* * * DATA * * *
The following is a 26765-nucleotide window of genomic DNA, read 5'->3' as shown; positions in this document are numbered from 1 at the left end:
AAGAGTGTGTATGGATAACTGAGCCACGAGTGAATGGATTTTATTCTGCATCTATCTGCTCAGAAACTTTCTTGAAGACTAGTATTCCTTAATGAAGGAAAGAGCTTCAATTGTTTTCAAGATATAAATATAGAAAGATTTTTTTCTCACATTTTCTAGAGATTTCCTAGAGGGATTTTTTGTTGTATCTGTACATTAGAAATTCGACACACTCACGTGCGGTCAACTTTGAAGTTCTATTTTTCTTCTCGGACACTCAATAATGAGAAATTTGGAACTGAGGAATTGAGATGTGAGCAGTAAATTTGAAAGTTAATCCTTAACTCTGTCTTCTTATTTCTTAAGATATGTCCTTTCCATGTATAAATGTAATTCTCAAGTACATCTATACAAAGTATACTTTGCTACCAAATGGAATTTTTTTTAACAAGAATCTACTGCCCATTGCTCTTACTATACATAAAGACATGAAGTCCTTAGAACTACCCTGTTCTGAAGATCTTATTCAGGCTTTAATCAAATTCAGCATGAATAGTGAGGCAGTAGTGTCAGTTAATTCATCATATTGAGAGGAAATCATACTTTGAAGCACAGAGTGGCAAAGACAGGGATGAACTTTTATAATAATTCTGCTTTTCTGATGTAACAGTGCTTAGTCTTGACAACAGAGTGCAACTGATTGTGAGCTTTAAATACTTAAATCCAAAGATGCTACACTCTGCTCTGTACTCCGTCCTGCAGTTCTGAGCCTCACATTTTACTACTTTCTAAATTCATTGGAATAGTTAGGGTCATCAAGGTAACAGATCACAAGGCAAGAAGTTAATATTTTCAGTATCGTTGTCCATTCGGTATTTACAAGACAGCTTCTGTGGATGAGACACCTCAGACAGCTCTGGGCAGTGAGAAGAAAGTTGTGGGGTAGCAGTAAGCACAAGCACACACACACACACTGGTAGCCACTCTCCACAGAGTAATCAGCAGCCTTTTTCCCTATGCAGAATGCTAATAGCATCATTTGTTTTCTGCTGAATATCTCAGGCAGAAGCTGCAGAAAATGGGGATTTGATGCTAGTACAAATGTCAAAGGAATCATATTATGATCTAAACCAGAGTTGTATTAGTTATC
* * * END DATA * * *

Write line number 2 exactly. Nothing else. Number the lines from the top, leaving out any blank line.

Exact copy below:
AAGAGTGTGTATGGATAACTGAGCCACGAGTGAATGGATTTTATTCTGCATCTATCTGCTCAGAAACTTTCTTGAAGACTAGTATTCCTTAATGAAGGAAAGAGCTTCAATTGTTTTCAAGATATAAATATAGAAAGATTTTTTTCTCACATTTTCTAGAGATTTCCTAGAGGGATTTTTTGTTGTATCTGTACATTAGAAATTCGACACACTCACGTGCGGTCAACTTTGAAGTTCTATTTTTCTTCTCGGACACTCAATAATGAGAAATTTGGAACTGAGGAATTGAGATGTGAGCAGTAAATTTGAAAGTTAATCCTTAACTCTGTCTTCTTATTTCTTAAGATATGTCCTTTCCATGTATAAATGTAATTCTCAAGTACATCTATACAAAGTATACTTTGCTACCAAATGGAATTTTTTTTAACAAGAATCTACTGCCCATTGCTCTTACTATACATAAAGACATGAAGTCCTTAGAACTACCCTGTTCTGAAGATCTTATTCAGGCTTTAATCAAATTCAGCATGAATAGTGAGGCAGTAGTGTCAGTTAATTCATCATATTGAGAGGAAATCATACTTTGAAGCACAGAGTGGCAAAGACAGGGATGAACTTTTATAATAATTCTGCTTTTCTGATGTAACAGTGCTTAGTCTTGACAACAGAGTGCAACTGATTGTGAGCTTTAAATACTTAAATCCAAAGATGCTACACTCTGCTCTGTACTCCGTCCTGCAGTTCTGAGCCTCACATTTTACTACTTTCTAAATTCATTGGAATAGTTAGGGTCATCAAGGTAACAGATCACAAGGCAAGAAGTTAATATTTTCAGTATCGTTGTCCATTCGGTATTTACAAGACAGCTTCTGTGGATGAGACACCTCAGACAGCTCTGGGCAGTGAGAAGAAAGTTGTGGGGTAGCAGTAAGCACAAGCACACACACACACACTGGTAGCCACTCTCCACAGAGTAATCAGCAGCCTTTTTCCCTATGCAGAATGCTAATAGCATCATTTGTTTTCTGCTGAATATCTCAGGCAGAAGCTGCAGAAAATGGGGATTTGATGCTAGTACAAATGTCAAAGGAATCATATTATGATCTAAACCAGAGTTGTATTAGTTATC